What was the downfall in Tamburlaine the Great?
Christopher Marlowe’s tragedy Tamburlaine the Great was written in two parts around 1587 or 1588. The play is based on the life of Timur, also known as Amir Timur and Tamerlane, the founder of the Timurid Empire, in and around what is now Iran and Central Asia.
Once a shepherd and bandit, Tamburlaine rose far above his lowly state in life to become the Emperor of Persia, the Emperor or Turkey, and the Emperor of Africa. Tamburlaine was called "The Scourge of God' for his ruthlessness and brutality. By the time of his death, Tamburlaine was well on his way to becoming the emperor of the world.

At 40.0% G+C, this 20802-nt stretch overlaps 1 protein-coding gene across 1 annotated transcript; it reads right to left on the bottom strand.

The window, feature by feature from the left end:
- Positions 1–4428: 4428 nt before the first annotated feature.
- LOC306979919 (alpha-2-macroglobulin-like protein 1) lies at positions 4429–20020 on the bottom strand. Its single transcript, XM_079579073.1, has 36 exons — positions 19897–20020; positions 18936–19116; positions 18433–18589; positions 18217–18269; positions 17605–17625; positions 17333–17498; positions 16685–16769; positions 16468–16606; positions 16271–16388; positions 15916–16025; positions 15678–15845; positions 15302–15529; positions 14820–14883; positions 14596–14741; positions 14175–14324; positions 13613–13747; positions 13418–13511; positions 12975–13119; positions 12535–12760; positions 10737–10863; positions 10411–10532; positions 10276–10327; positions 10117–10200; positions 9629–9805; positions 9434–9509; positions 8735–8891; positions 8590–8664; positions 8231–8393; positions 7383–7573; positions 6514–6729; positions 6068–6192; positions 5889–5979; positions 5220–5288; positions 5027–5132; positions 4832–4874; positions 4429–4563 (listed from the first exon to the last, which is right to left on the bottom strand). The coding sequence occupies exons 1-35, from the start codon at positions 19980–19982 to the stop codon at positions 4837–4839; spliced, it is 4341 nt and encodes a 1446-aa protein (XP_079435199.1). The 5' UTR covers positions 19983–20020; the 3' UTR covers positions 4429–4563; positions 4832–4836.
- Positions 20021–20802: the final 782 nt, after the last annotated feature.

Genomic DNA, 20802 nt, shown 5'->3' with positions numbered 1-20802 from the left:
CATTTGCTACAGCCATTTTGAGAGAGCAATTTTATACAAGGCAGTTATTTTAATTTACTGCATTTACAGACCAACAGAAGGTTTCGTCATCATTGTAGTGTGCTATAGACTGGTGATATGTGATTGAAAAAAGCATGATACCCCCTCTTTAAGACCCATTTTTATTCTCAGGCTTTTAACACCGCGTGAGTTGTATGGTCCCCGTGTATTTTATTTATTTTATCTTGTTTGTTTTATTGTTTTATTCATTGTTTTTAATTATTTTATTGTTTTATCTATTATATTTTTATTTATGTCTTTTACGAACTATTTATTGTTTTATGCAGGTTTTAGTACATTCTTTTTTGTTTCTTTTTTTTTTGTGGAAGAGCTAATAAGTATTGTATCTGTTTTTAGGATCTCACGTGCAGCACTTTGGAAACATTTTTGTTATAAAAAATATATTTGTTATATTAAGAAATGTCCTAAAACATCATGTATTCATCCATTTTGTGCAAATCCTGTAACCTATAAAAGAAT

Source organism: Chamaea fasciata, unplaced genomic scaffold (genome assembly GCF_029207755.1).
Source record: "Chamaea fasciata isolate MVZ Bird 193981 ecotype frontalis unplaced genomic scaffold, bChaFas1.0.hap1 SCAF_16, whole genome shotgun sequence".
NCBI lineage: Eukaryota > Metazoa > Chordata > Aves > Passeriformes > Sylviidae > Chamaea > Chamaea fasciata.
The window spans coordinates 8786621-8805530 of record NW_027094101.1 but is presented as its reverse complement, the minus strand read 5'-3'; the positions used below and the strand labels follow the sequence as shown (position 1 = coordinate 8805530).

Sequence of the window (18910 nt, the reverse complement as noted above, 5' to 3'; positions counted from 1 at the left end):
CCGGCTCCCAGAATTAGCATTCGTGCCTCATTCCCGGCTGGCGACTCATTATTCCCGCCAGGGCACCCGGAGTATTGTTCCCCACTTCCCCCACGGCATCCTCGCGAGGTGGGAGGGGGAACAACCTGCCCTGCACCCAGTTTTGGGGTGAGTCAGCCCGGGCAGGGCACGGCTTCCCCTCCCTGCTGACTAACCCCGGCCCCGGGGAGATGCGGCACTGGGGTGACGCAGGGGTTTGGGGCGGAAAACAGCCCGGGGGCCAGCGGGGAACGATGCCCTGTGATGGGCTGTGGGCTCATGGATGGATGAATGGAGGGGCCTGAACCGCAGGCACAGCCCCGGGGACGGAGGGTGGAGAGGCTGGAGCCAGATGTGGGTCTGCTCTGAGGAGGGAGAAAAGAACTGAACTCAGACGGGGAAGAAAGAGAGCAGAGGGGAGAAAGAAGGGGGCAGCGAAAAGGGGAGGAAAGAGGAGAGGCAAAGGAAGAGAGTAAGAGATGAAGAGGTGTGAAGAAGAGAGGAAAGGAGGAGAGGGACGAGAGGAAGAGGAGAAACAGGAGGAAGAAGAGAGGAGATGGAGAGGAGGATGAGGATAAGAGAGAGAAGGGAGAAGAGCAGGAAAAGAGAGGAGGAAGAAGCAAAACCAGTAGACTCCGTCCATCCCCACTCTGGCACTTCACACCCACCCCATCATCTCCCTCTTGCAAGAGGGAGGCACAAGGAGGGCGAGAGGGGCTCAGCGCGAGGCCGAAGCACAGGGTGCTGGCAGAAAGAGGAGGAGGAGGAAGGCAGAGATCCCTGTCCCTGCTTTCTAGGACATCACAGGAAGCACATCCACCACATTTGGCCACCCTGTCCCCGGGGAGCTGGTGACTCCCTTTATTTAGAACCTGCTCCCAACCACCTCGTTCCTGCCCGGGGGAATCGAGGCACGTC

Certainly Tamburlaine was ambitious, and his greatest flaw—like that of many Greek and Elizabethan tragic heroes—was his excessive pride.
Tamburlaine claimed that the gods blessed his conquests:
TAMBURLAINE: And so mistake you not a whit, my lord;
For fates and oracles of heaven have sworn
To royalize the deeds of Tamburlaine,
And make them blest that share in his attempts . . .
He was convinced of his...
(The entire section contains 610 words.)
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